When the bloated farm bill came up for a final vote in Congress last week, few members had the nerve to stand up against the public giveways to wealthy farmers, the sugar industry, horse breeders and other special interests. Florida Sens. Mel Martinez and Bill Nelson voted for it. So did every Tampa Bay area House member — except one.
Rep. C.W. Bill Young, R-Indian Shores, voted against this welfare for big agribusiness. He opposed allowing subsidies to be collected by married farmers with net incomes of up to $1.5-million and said the net income limit should have been set at less than $200,000. He also renewed his objections to increasing price supports for the sugar industry. Young has long opposed those price supports as a tax on consumers.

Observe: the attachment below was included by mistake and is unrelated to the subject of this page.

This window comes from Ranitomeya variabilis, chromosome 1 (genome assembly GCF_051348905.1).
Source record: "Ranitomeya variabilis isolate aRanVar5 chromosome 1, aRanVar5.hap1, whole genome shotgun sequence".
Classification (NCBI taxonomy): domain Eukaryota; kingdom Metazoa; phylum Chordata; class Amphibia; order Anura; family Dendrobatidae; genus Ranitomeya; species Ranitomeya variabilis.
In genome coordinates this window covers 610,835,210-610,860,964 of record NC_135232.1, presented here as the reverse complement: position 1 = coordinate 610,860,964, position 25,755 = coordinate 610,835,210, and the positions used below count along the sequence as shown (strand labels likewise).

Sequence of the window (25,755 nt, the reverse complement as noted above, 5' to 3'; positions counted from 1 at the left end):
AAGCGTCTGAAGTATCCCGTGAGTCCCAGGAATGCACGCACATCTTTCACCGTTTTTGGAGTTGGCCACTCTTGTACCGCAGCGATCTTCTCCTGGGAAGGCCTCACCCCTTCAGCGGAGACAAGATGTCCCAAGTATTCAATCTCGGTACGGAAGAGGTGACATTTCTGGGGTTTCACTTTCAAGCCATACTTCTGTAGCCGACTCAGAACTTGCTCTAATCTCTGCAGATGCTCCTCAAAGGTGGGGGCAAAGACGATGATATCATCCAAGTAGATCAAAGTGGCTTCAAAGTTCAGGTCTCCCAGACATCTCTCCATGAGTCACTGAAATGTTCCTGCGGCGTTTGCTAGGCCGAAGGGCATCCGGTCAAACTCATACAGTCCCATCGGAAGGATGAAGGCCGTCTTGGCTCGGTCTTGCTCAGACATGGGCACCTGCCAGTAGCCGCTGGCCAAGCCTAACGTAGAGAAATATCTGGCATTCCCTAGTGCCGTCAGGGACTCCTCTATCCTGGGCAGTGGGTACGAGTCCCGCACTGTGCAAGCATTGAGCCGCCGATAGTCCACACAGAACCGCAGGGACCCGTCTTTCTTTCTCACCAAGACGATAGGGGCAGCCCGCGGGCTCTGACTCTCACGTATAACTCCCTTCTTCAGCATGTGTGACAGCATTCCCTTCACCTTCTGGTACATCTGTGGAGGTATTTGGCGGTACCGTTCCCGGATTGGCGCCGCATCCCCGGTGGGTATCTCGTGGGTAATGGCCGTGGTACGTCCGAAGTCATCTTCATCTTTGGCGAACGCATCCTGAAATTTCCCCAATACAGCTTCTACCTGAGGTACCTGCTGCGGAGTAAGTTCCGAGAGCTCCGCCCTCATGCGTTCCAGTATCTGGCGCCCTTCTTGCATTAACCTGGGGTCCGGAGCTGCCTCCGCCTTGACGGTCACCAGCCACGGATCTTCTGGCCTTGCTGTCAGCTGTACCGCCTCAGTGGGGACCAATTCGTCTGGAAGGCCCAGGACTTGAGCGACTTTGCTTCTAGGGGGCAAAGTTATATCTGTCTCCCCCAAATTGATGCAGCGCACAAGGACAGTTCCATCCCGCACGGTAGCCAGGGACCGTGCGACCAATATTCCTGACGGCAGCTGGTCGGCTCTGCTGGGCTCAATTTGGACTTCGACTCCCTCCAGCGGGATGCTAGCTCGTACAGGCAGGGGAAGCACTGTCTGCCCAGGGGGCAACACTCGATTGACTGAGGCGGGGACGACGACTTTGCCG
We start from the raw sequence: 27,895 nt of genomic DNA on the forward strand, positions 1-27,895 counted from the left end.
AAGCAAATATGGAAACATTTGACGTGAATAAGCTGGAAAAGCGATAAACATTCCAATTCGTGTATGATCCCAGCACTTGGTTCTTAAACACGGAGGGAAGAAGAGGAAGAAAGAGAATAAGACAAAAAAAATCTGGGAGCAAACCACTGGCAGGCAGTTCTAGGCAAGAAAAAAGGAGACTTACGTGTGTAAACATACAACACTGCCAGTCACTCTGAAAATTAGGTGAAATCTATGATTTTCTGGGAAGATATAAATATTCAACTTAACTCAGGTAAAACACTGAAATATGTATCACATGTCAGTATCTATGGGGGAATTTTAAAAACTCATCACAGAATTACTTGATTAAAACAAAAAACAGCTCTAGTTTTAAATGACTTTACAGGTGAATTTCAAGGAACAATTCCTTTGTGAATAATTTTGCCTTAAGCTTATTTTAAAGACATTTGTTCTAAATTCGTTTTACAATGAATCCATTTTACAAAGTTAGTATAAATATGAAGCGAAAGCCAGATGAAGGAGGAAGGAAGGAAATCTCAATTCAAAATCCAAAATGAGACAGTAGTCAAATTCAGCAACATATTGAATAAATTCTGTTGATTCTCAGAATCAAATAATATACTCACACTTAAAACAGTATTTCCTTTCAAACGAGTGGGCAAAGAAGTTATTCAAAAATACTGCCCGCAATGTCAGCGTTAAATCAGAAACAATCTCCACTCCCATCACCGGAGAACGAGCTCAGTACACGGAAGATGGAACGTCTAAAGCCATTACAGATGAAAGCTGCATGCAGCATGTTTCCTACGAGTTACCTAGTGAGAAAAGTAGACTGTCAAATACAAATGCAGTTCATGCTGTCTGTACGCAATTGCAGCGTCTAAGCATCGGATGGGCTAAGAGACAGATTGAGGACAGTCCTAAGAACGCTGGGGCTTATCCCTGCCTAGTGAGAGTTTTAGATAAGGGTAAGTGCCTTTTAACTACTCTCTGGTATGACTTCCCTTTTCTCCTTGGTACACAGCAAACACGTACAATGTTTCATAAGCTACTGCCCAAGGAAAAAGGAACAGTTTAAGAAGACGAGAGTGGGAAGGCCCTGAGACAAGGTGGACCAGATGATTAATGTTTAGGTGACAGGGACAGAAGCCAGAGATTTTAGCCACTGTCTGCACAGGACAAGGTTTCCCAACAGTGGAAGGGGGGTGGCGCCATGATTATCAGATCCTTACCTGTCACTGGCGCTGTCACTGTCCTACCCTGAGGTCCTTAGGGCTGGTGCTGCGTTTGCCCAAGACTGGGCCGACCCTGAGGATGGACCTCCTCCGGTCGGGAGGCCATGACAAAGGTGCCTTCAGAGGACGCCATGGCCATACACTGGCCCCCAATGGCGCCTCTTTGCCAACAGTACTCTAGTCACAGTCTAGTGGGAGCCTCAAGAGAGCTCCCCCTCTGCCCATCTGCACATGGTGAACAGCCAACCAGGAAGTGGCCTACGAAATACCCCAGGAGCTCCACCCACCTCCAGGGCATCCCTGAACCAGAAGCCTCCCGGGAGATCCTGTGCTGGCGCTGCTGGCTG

While Young knows his way around earmarks, he plays by the rules of the game and objected to three that were not in either the House or Senate bill but mysteriously wound up in the conference report: a buyout for salmon fisheries in California, a timber company land deal in Montana and the sale of part of a national forest in Vermont to a ski resort.
Other Tampa Bay members of Congress, including Democrat Kathy Castor of Tampa and Republicans Gus Bilirakis of Palm Harbor, Ginny Brown-Waite of Brooksville, Vern Buchanan of Sarasota and Adam Putnam of Bartow, owe their constituents an explanation of how they could support such waste. But those House members and Florida's senators also likely will have a chance to redeem themselves. President Bush has promised to veto the bill, and they should come to their senses and join Young in voting to sustain the veto.